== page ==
Jane Galt nails one on decisions, evidence, false positives, false negatives, tradeoffs in error rates, and the relationship between intellectual humility and civility, with particular application to the war in Iraq.

And Arthur Silber points out the pervasiveness of “confirmation bias” — the tendency of people to see the facts that support their current beliefs and not see others — in the same context, while Kevin Drum notes the readiness of both sides to attribute deliberate bias to each other.

If you doubt the point about confirmation bias, search for mentions among antiwar bloggers of the celebrations that greeted US troops as they entered Najaf, or among prowar bloggers of Iraqis returning from Jordan to fight for their country.

If you doubt the point about eagerness to attribute differences in perception to ill-will, note how hard it seems to be for Glenn Reynolds to understand that the willingness of people who are against the war to believe the reports of civilian casualties that he is so eager to disbelieve doesn’t mean that they are rooting for Iraqi civilians to be killed, any more than he is rooting for more anti-Semtitic incidents in France or on the fringes of the anti-war movement. People who thought the war was going to go badly and who now selectively perceive that it is going badly — just as he selectively perceives that it is going well — are simply seeing what confirms their beliefs, not wishing for bad news. Or note, on the other hand, the complete unwillingness of the anti-war bloggers to imagine that Glenn might be calling them as he sees them.

Since I regarded whether or not to go to war as a close decision in the first place, my ego isn’t heavily invested in having been right in finally coming down on the pro-war side. Since my natural tendency when in doubt is to look for disconfirming evidence, I may be slightly more prone to pass on what looks like bad news than what looks like good news. So far, what’s coming from the battlefield looks to my inexpert eyes like pretty good news; what’s coming from Washington sounds to my somewhat more expert ears like evidence that the people involved, who after all have more access to the facts than I do, think that some really bad news is in the offing.

Update: Whoa! An email from a fellow blogger asks for an explanation of the last sentence. I was not speaking on the basis of any sort of inside information. Reading the newspapers and the blogs, I hear distinctly the sound of knives being drawn and butts being covered, as half the Bush team, plus much of the Pentagon brass, tries to blame what they obviously think is the upcoming disaster on the other half of the Bush team. Then the goalposts start to creep toward midfield, as we hear that securing the countryside and leaving the Ba’athists in control of Baghdad, or maybe securing Baghdad but leaving them in control of the area around Tikrit, would count as victory, even if there were still active resistance going on. All that, in the face of what looks like good news from the battlefield, suggests to me that people who know more than I do expect this to get a lot uglier before it gets any prettier.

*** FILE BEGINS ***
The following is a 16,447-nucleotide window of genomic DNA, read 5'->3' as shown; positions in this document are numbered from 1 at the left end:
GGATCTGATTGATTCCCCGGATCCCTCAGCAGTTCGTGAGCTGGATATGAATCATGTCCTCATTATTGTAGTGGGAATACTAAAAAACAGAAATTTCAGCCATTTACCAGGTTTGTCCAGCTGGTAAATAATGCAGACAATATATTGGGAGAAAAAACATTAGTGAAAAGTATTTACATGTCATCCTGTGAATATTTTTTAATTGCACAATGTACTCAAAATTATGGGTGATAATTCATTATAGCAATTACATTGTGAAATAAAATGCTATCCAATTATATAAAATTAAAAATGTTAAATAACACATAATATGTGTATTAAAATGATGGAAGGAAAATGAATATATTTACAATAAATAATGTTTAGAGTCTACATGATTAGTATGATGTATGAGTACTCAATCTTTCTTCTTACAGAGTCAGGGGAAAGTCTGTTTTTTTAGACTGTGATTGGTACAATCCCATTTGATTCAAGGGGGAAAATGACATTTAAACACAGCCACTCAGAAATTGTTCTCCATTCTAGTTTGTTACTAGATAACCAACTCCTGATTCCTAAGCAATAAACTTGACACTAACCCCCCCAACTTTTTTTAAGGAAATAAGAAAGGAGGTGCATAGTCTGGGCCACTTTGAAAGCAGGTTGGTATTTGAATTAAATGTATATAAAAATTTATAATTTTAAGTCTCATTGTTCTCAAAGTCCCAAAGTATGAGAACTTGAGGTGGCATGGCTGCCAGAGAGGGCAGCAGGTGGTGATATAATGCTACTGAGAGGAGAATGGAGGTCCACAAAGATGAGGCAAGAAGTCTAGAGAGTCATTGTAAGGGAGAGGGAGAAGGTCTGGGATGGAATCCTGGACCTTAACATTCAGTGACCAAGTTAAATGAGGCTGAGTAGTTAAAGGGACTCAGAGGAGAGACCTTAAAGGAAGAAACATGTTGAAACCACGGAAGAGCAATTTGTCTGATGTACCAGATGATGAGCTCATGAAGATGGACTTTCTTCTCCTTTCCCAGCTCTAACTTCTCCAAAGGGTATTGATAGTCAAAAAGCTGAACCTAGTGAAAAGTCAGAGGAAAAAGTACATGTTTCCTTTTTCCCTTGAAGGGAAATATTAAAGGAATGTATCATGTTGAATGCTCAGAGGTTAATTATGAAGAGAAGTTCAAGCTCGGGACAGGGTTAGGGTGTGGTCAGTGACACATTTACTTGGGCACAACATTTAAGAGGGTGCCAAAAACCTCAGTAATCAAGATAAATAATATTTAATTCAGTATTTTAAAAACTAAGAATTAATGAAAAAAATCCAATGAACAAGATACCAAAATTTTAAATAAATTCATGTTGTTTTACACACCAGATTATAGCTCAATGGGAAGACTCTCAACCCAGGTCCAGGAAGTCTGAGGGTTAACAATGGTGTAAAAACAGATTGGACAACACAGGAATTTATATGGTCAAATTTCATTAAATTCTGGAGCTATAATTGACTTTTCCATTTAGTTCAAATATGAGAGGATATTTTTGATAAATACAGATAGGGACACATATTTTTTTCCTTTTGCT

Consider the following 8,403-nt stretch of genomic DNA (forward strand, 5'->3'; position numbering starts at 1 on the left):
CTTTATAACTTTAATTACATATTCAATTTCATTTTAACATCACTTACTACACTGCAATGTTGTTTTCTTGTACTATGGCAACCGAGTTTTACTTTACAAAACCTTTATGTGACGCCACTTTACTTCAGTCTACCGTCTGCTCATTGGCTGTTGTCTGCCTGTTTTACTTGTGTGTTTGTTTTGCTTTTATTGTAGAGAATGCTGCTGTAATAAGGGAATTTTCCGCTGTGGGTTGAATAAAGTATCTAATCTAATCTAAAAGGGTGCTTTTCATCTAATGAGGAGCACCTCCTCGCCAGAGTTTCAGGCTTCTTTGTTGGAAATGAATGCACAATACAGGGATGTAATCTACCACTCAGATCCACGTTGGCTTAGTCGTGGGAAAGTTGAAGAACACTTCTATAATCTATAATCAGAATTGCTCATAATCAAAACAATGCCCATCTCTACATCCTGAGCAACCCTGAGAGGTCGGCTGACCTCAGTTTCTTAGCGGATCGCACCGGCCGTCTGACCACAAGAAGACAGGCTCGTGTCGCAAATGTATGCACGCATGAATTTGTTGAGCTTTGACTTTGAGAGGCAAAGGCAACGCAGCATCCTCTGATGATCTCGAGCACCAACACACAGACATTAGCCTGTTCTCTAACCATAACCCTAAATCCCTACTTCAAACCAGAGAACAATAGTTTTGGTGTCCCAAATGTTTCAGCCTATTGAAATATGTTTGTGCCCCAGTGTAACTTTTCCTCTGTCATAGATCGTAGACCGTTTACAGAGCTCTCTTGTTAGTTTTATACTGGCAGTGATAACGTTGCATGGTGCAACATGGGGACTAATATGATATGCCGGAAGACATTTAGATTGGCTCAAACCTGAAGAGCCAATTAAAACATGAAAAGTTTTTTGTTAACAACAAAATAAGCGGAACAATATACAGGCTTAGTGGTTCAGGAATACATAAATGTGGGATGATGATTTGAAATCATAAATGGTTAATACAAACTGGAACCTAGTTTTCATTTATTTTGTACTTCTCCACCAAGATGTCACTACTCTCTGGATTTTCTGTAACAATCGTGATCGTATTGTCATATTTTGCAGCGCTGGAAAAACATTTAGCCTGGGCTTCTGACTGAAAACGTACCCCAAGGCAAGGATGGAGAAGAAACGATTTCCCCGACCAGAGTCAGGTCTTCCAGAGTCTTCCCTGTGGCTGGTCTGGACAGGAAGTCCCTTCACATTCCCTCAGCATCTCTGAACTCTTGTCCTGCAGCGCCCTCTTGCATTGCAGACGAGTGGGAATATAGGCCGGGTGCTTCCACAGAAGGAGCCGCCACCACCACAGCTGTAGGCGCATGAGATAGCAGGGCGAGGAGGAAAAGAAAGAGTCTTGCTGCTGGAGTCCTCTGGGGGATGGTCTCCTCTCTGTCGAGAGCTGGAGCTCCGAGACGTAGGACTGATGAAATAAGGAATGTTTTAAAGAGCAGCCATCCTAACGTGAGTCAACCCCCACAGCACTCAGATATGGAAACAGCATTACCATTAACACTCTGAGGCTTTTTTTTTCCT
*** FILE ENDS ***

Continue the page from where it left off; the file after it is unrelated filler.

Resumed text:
On the other hand, Mickey Kaus could be right: maybe all that negative buzz is just disinformation, designed to lull the Iraqis into expecting a longer pause than they’re actually going to get. (Alternatively, the aim could be to make whatever outcome actually comes out look better to the voters.) Expect the unexpected, and you won’t be surprised.

Author: Mark Kleiman

Professor of Public Policy at the NYU Marron Institute for Urban Management and editor of the Journal of Drug Policy Analysis. Teaches about the methods of policy analysis about drug abuse control and crime control policy, working out the implications of two principles: that swift and certain sanctions don't have to be severe to be effective, and that well-designed threats usually don't have to be carried out. Books: Drugs and Drug Policy: What Everyone Needs to Know (with Jonathan Caulkins and Angela Hawken) When Brute Force Fails: How to Have Less Crime and Less Punishment (Princeton, 2009; named one of the "books of the year" by The Economist Against Excess: Drug Policy for Results (Basic, 1993) Marijuana: Costs of Abuse, Costs of Control (Greenwood, 1989) UCLA Homepage Curriculum Vitae Contact: Markarkleiman-at-gmail.com